israeli politics


As a former member of the Knesset, Uri Avnery has a far better understanding of Israeli politics than any of us outsiders can ever hope to have. I take his word for the fact that Netanyahu is a shoe-in in the upcoming elections. The man has so much blood on his hands, this seems tragic, yet some of the alternatives are worse!

More interesting for me in Avnery’s analysis is his commentary on recent polls taken in Israel, showing that the population doesn’t really trust any of its political leaders. This would be encouraging, except for the fact that (again) there are no visible alternative candidates with a genuine heart for peace.

As the article suggests, it’s all a great game really. If only the stakes were cash or poker chips instead of the lives of so many women, men and children!

Father Dave

Uri Avnery

Uri Avnery

A Person Called Nobody

by Uri Avnery

SUDDENLY, I realized that a new star had appeared on the political firmament of Israel. Until yesterday I did not even know of its existence.

A respected public opinion poll posed a Nixonesque question: From which politician would you buy a used car? The answer was stunning: not a single politician reached the mark of even 10%. Except one who would be trusted by a massive 34% of potential voters: a certain Nobody.

This was not the only question to which the voters showed a marked preference for this mysterious candidate. When asked with which candidate they would like to spend an evening, only 5% preferred Shelly Yachimovitch, and even the smooth Binyamin Netanyahu attracted only 20%, while Nobody easily headed the list with 27%.

Whom do you trust most? Again Nobody won with 22%, followed by Netanyahu with 18%. Who cares most for you and your problems? 33% voted for Nobody, followed far behind by Shelly with 17% and Netanyahu with only 9%.

I have never met this Nobody. I don’t even know whether he/she is young or old. Why did he/she not set up a new party, seeing that it would be a shoo-in?

Since it is too late to enter the fray, it is absolutely certain that Netanyahu will be the great victor. He will be the next Prime Minister. He simply has no competitor.

IN MANY languages, including Hebrew, one speaks of the “political game”. But, as far as I know, nobody has yet devised a real game, even for children.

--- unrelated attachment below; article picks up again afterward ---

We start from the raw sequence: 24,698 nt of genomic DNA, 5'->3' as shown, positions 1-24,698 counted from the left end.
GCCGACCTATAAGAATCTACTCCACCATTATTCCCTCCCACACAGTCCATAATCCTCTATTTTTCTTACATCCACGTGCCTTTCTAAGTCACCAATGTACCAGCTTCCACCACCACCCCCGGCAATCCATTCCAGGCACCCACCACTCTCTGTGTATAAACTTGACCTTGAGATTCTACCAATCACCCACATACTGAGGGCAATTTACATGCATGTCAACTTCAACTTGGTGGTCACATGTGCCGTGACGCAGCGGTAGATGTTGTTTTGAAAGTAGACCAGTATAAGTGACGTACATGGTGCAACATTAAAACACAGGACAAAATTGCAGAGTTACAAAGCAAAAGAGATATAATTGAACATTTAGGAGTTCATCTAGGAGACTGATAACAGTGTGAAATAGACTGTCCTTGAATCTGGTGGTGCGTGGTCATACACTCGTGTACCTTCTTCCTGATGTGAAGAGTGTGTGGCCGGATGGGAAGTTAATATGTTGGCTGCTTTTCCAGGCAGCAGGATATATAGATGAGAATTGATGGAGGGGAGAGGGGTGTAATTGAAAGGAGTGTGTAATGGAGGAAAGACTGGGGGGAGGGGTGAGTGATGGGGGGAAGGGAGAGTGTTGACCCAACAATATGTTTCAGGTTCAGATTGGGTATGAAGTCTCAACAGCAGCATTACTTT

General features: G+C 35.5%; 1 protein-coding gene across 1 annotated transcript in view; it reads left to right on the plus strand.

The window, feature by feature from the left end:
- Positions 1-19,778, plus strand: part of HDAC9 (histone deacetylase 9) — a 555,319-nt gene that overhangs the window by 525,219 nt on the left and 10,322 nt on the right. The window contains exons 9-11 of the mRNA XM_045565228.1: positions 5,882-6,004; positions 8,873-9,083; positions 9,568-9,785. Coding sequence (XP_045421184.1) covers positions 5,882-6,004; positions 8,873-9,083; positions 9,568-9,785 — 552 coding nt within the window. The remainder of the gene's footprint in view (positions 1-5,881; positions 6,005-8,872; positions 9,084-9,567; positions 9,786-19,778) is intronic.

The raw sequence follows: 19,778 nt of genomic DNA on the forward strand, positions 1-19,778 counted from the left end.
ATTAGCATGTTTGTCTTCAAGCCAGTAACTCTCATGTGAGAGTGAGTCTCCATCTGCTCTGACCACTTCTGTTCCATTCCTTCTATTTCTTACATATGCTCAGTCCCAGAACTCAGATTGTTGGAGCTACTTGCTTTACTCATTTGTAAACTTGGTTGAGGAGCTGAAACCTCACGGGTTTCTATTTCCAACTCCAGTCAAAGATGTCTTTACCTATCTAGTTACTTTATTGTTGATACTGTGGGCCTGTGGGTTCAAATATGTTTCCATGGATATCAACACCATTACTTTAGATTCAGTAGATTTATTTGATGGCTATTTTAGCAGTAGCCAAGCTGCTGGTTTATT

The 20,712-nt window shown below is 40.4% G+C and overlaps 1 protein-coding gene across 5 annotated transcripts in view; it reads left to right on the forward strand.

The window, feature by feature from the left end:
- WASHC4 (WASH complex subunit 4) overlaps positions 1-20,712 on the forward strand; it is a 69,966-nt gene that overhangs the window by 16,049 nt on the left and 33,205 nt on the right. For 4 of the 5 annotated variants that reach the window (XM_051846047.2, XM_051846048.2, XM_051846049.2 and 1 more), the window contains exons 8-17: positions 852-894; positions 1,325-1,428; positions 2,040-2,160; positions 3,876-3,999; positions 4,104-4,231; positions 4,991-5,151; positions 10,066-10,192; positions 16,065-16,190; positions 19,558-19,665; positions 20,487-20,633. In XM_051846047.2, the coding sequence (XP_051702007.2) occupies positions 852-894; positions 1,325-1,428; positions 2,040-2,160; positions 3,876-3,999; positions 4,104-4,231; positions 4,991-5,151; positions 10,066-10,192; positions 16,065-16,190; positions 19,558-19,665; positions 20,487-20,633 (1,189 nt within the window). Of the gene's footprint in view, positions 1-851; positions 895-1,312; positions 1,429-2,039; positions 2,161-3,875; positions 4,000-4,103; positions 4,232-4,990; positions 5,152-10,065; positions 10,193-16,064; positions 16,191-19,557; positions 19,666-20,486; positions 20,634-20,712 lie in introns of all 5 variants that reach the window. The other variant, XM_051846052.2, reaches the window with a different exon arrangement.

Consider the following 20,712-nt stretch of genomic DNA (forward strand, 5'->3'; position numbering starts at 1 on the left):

I have taken the trouble to do this now. I hope that it will help some of my readers to wile away the time on a dull evening when there is no “reality” show on the screen.

The game is on the lines of Lego. Each block represents one of the parties. The aim is to set up a government coalition.

Since the Knesset has 120 members, you need 61 to set up a government. You might feel safer with 65, at least, since a number of members are always carousing around abroad and have to be frantically called home for critical votes. Israelis like to travel around the world, especially if somebody else (like the Knesset) pays for it.

For creating a coalition, you should observe the following principles:

First, your own party must be strong enough to overcome any possible opposition within the government itself.

Second, the coalition must be balanced, so that you will always be exactly in the middle on any issue.

Third, it must include enough members so that no single party is big enough to blackmail you by threatening to leave the government on the eve of a crucial vote.

Some unfortunate candidates for the prime ministership in the past have found this job so hard that they had to ask the President of the State for an extension of the time allotted to them by the law.

Actually, this is the most important of all decisions you will have to make until the next elections, including decisions about wars and such. If you get it wrong at this juncture, your government is sure to meet disaster somewhere along the road.

THE POLLS show that this time you will have a comparatively easy job. It will depend on your abilities how successful the outcome will be.

First of all, the building blocks you have to choose from.

Your own list, Likud Beitenu, the one you set up together with Avigdor Lieberman, is expected to gain between 35 and 40 seats.  All other parties will be markedly smaller. There is no party in the 20-35 seats range.

Shelly’s Labor Party is hovering between 15 and 20, competing with four parties between 9 and 15. These are Tzipi Livni’s Movement (that’s actually its name, The Movement); Ya’ir Lapid’s There is a Future (contrary to those who believed that the world would end last week); the oriental-orthodox Shas and Naftali Bennett’s The Jewish Home.

Naftali Who? Bennett is the great surprise of these elections. He appeared from nowhere, a successful high-tech entrepreneur with a tiny kippa, who has managed a hostile takeover of the moribund National-Religious party. He has succeeded in throwing out all its venerable leaders and become the sole boss. Within a few weeks he has doubled the party’s share of the polls by outflanking Netanyahu on the right and voicing opinions which some consider outright fascist.